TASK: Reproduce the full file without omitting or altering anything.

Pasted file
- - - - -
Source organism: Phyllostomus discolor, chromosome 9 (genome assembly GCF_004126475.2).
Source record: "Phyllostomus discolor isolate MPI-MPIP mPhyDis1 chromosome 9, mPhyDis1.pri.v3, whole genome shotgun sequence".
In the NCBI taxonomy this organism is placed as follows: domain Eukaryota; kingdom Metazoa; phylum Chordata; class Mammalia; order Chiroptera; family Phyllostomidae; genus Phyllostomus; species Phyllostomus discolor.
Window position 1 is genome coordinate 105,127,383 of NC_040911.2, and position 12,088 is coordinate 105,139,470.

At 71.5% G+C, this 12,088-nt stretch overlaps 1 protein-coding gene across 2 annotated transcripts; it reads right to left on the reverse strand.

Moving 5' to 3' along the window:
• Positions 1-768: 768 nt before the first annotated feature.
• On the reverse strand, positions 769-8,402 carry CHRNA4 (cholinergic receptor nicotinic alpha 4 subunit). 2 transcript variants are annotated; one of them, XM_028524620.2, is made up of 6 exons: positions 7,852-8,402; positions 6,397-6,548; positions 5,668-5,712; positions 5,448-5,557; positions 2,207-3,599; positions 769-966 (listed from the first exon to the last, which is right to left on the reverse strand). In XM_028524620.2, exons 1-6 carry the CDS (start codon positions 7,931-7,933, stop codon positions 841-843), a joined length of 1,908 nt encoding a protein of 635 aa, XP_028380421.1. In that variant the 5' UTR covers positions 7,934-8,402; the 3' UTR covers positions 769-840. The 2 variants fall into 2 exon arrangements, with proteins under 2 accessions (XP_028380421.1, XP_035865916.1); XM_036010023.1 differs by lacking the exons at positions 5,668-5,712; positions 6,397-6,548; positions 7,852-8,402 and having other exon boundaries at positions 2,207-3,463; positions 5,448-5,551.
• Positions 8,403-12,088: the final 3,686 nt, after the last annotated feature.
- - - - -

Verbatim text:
Source organism: Phyllostomus discolor, chromosome 9 (genome assembly GCF_004126475.2).
Source record: "Phyllostomus discolor isolate MPI-MPIP mPhyDis1 chromosome 9, mPhyDis1.pri.v3, whole genome shotgun sequence".
In the NCBI taxonomy this organism is placed as follows: domain Eukaryota; kingdom Metazoa; phylum Chordata; class Mammalia; order Chiroptera; family Phyllostomidae; genus Phyllostomus; species Phyllostomus discolor.
Window position 1 is genome coordinate 105,127,383 of NC_040911.2, and position 12,088 is coordinate 105,139,470.

At 71.5% G+C, this 12,088-nt stretch overlaps 1 protein-coding gene across 2 annotated transcripts; it reads right to left on the reverse strand.

Moving 5' to 3' along the window:
• Positions 1-768: 768 nt before the first annotated feature.
• On the reverse strand, positions 769-8,402 carry CHRNA4 (cholinergic receptor nicotinic alpha 4 subunit). 2 transcript variants are annotated; one of them, XM_028524620.2, is made up of 6 exons: positions 7,852-8,402; positions 6,397-6,548; positions 5,668-5,712; positions 5,448-5,557; positions 2,207-3,599; positions 769-966 (listed from the first exon to the last, which is right to left on the reverse strand). In XM_028524620.2, exons 1-6 carry the CDS (start codon positions 7,931-7,933, stop codon positions 841-843), a joined length of 1,908 nt encoding a protein of 635 aa, XP_028380421.1. In that variant the 5' UTR covers positions 7,934-8,402; the 3' UTR covers positions 769-840. The 2 variants fall into 2 exon arrangements, with proteins under 2 accessions (XP_028380421.1, XP_035865916.1); XM_036010023.1 differs by lacking the exons at positions 5,668-5,712; positions 6,397-6,548; positions 7,852-8,402 and having other exon boundaries at positions 2,207-3,463; positions 5,448-5,551.
• Positions 8,403-12,088: the final 3,686 nt, after the last annotated feature.